STOCKTON — Multicultural literature can serve as a doorway toward a better understanding of cultures, traditions and beliefs.

But when the books on the shelves don’t reflect — or when they negatively portray — a child’s experience, they can be counterproductive.  

Author Jennifer Torres said in children’s literature, books are often referred to as windows and mirrors: Mirror books allow a child to see themselves, their family and their experience positively reflected, while window literature is books that help kids understand communities and cultures different from their own.

On Saturday, Torres will lead a workshop, “Windows and Mirrors: Building Culturally Responsive Early Childhood Library,” on how to build a diverse library for young children and why it’s important. Participants will receive five books written by diverse children’s authors.

The event, which is intended for early childhood professionals, is supported by a grant from The James Irvine Foundation and hosted by University of the Pacific, the San Joaquin County Office of Education, First 5 of San Joaquin, Stockton-San Joaquin County Public Library and Barnes & Noble. The two sessions are at capacity, but to add your name to the wait list, visit sjckids.org/Events/Workshops-Trainings.

Through the workshop, participants will:

• Understand the importance of children’s literature in student’s social and educational development.

• Gain exposure to multicultural children’s literature. Lean to assess their own classroom libraries and identify gaps.

• Evaluate the quality of multicultural children’s book in order to make informed selections.

• Develop lesson and activity plans that integrate multicultural literature.

Lani Schiff-Ross, executive director of First 5 of San Joaquin, said the workshop will help educators understand how to introduce children to themes and situations different from what they’ve experienced and how to promote a conversation with kids.

“It’s not just about how do we read this book, but how do we have conversations?” she said.

Exposing young children to diverse characters can spark a love of books, for example, a young Muslim boy who sees someone like himself in literature may develop a joy for reading, she said. Or it can expand a child’s horizon and acceptance if he or she learns about people who may be different.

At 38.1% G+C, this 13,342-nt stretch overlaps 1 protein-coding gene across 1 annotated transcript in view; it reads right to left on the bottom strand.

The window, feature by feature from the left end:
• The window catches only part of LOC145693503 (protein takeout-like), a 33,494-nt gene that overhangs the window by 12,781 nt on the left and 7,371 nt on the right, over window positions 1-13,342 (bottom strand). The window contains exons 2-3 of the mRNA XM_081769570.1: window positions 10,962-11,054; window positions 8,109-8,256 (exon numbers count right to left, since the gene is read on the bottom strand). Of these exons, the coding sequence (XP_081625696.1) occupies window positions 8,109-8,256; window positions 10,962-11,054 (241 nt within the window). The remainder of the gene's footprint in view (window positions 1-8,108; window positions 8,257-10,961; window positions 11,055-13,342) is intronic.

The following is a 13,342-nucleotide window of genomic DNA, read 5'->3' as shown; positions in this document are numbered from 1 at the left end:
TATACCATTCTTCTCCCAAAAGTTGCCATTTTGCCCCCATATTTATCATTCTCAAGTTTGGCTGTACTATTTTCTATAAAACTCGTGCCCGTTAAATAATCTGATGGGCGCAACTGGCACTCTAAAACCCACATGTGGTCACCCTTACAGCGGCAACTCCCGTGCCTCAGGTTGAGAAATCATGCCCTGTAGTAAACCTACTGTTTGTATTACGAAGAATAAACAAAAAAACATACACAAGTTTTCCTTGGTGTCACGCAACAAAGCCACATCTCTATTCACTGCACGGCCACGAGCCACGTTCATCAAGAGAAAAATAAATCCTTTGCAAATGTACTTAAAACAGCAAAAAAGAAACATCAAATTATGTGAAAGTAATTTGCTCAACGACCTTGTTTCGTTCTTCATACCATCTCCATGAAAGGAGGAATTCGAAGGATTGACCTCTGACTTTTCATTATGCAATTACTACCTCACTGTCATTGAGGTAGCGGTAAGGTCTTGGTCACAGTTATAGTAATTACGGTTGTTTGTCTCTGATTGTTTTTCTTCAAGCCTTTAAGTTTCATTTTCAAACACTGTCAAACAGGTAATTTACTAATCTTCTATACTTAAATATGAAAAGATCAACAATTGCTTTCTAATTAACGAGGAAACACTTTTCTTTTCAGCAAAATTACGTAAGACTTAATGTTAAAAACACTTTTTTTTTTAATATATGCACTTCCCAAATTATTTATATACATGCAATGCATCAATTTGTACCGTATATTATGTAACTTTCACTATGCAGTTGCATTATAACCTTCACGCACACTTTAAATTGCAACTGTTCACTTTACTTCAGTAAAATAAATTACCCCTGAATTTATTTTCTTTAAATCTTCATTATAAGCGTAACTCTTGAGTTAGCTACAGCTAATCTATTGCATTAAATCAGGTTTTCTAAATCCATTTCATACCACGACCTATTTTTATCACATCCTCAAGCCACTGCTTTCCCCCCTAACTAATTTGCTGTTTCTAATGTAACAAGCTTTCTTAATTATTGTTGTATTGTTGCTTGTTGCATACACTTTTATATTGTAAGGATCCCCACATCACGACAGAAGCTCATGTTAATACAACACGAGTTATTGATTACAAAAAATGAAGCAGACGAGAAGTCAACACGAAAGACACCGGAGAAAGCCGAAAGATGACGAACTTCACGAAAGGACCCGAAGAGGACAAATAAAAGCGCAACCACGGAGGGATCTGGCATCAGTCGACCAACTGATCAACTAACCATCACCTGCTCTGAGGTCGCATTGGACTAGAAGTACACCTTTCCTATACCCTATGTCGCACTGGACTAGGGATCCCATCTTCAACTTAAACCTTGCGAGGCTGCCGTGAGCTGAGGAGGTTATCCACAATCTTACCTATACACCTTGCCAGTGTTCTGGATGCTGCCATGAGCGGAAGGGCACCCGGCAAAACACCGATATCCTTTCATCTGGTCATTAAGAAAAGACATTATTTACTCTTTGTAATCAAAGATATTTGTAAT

“We’re really excited about this opportunity to bring this information and new resources, and even a new way of looking at books and learning,” Schiff-Ross added.

Torres said she often hears the comment, “I don’t care who’s in the book, what’s important is what’s in the book,” but that avoids the point.

Diversifying book selections, including by religion, gender, class, ability and sexual identity, isn’t about lowering the standards, but thinking about how books are chosen, she said. There are many wonderful multicultural books available, but people need to look beyond the usual choices. It’s also important to realize there are some books that are considered classics that include harmful stereotypes, she added.

If books can do powerful, good things, then they can also do harm, she said.

Suzy Daveluy, deputy director of libraries, said the Stockton-San Joaquin County Public Library does a good job of purchasing material to serve the entire community, but it’s always a benefit to give library staff an opportunity to learn.

“We have such a richly diverse community and it’s so important for children to be able to see themselves in the books that they read and enjoy,” she said. “We tend to have our favorites, but I think it’s important to open up our eyes and see the rich literature that is out there and be aware of it so we can share it with children.”

Torres, who writes children’s books, said all her books are inspired by her Mexican-American family, but growing up she didn’t often come across experiences like hers in the books she read. It had a big influence on what she thought was possible and about which lives mattered, she said.

Said Daveluy: “Children are going to relate to what they read if they recognize themselves in it, and relating to the reading material is critical.”

For more information on the workshop, visit SJCkids.org or call (209) 953-5437.

Contact reporter Almendra Carpizo at (209) 546-8264 or acarpizo@recordnet.com. Follow her on Twitter @AlmendraCarpizo.



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